Friday, April 20, 2012


I wrote the blog the other day about our new Cabinet Design Service and I realized there were some things I wanted to talk about in more detail, such as how cabinet makers cut corners to save money and lower their pricing. These methods I plan on talking about reduce the quality of the final product. That's not to say there's anything wrong with getting a lower quality cabinet; I just think it's important to know what you're buying upfront. No one wants a nasty surprise due to unrealistic expectations.

The most obvious sign of a lower quality product is the material the cabinets are made from and their thickness. Prefabricated cabinet boxes imported to the US are becoming more and more popular with customers and cabinet makers. Low prices are the major reason these boxes are In demand. However, the standard thickness of these boxes and doors is roughly 1/2". Doors and drawer fronts made so thinly are highly susceptible to warping and damage. Thinner boxes are also more susceptible to damage and have less support strength after they've been installed. The industry standard for custom cabinet makers is much different in the US; but more and more often, they're bidding against prefabricated cabinetry. Many of them incorporate these mass produced boxes for clients who want them, so this is an area where it's important to be clear on what you want. Letting a bidder know you want prefab cabinetry in the beginning helps you get bids that are accurate. You compare apples to apples and not apples to oranges.

As I mentioned in my last entry, drawer banks are another area where cabinet makers will deflate their bids. There are two types of bidders. The first type looks at the space and attempts to design an aesthetically pleasing layout
that is functional and meets the needs of the client. The second will attempt to do the same while simultaneously looking for ways to cut corners. They might make cabinets bigger to decrease the number of boxes, make drawers bigger to decrease the number of drawers or replace drawer banks with shelved cabinets.

Cost is the major motivating factor in building today, and it's important for a cabinet maker to keep costs down while still providing a quality product.
However, there are problems with cutting out drawers and making wide cabinet boxes. When a drawer box is made wider to cut back on the number of banks in a room, it increases the weight on the drawer slides. If the slides aren't designed to handle the weight, they will wear out more quickly. Doors that are wider will also be more difficult to open. A way to judge a good width of an upper cabinet is to stand directly in front of the counter as you normally would, reach out and open an upper cabinet door. If the door swings open without having to step back to accommodate it, then it's a good width. Another test is to measure the actual door width with a tape measure. Anywhere up to 24" is an acceptable width, though let me say 24" is kinda pushing it.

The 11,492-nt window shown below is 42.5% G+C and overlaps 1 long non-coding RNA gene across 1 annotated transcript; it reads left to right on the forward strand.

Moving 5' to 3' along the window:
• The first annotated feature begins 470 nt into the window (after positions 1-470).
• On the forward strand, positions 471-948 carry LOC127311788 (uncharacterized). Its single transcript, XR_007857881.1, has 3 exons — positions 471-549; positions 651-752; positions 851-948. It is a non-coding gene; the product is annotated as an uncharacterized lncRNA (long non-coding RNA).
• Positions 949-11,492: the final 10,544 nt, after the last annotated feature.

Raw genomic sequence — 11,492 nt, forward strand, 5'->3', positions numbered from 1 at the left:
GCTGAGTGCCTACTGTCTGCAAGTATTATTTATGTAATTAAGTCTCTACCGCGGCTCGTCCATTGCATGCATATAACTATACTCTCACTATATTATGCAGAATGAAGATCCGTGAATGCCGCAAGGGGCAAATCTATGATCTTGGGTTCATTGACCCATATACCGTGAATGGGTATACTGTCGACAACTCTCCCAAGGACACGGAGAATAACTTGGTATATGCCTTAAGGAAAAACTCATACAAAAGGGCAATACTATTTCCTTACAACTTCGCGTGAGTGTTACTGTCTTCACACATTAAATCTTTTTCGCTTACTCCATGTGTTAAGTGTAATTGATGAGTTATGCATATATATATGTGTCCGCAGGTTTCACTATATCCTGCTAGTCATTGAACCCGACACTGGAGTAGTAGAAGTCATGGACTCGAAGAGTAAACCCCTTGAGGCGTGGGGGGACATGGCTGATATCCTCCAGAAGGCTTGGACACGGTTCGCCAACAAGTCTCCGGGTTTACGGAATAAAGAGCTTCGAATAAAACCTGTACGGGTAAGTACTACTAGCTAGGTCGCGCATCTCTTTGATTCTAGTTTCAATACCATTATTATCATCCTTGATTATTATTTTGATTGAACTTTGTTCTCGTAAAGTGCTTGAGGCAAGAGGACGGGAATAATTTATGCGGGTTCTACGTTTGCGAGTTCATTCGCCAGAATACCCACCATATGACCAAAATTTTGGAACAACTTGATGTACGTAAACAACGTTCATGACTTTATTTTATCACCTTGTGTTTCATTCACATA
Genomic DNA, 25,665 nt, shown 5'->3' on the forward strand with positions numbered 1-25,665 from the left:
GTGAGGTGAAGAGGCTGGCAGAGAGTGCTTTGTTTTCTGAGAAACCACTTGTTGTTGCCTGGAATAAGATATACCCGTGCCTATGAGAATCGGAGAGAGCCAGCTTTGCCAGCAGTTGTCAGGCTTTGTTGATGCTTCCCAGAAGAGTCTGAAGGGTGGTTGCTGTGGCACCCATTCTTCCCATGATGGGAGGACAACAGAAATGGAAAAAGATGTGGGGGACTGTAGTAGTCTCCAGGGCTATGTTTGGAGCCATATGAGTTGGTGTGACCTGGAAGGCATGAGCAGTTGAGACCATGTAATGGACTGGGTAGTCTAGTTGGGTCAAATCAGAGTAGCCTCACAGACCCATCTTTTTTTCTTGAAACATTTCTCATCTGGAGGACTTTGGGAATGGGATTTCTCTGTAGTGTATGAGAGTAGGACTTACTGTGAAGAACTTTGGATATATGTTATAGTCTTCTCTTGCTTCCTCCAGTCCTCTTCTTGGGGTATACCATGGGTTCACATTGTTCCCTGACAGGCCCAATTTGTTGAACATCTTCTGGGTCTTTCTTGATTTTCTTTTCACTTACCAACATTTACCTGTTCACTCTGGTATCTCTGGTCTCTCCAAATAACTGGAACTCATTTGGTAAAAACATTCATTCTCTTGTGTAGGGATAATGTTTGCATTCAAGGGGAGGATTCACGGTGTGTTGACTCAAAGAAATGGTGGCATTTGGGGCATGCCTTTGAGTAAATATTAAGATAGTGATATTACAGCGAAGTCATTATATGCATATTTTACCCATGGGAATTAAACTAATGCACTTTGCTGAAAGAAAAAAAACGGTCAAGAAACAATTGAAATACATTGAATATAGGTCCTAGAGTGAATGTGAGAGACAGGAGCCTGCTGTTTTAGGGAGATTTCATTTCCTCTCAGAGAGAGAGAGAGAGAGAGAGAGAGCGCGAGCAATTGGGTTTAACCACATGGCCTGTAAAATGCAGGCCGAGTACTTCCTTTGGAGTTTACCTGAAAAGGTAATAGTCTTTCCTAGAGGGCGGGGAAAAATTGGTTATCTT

Another danger you face with wide doors is the ability of the hinge to support it. Cabinet doors are usually made with 2 1/2" joints. The door's weight
combined with the strength of the hinge determines its life. If the opening is between 21" and 24" wide, it's time to start thinking about a two door cabinet. If weight is put on a door that is too wide, the joint can split apart. The door is also likely to wear out quickly. Any stress placed on a hinge that is supporting too much weight will eventually cause it to slack. That includes everyday use.

Using a Cabinet Design Service is a way to avoid some of this cost cutting and making sure you're bids reflect the layout the way you want it. When you sit down with a cabinet designer and create the layout for your home, you have a specific list showing potential bidders exactly what you want pricing for. They know how many drawers, the sizes of cabinet boxes, molding and finish selections... It's the smartest way to get the best price possible without losing any of the quality you desire.

Goodwin Mill And Cabinet offer a Cabinet Design Service and over the next little while, we'll discuss more reasons why this service can help you make an informed decision and get the most quality for the least amount of money. Visit Goodwin Mill And Cabinet on the web today.

1 comment:

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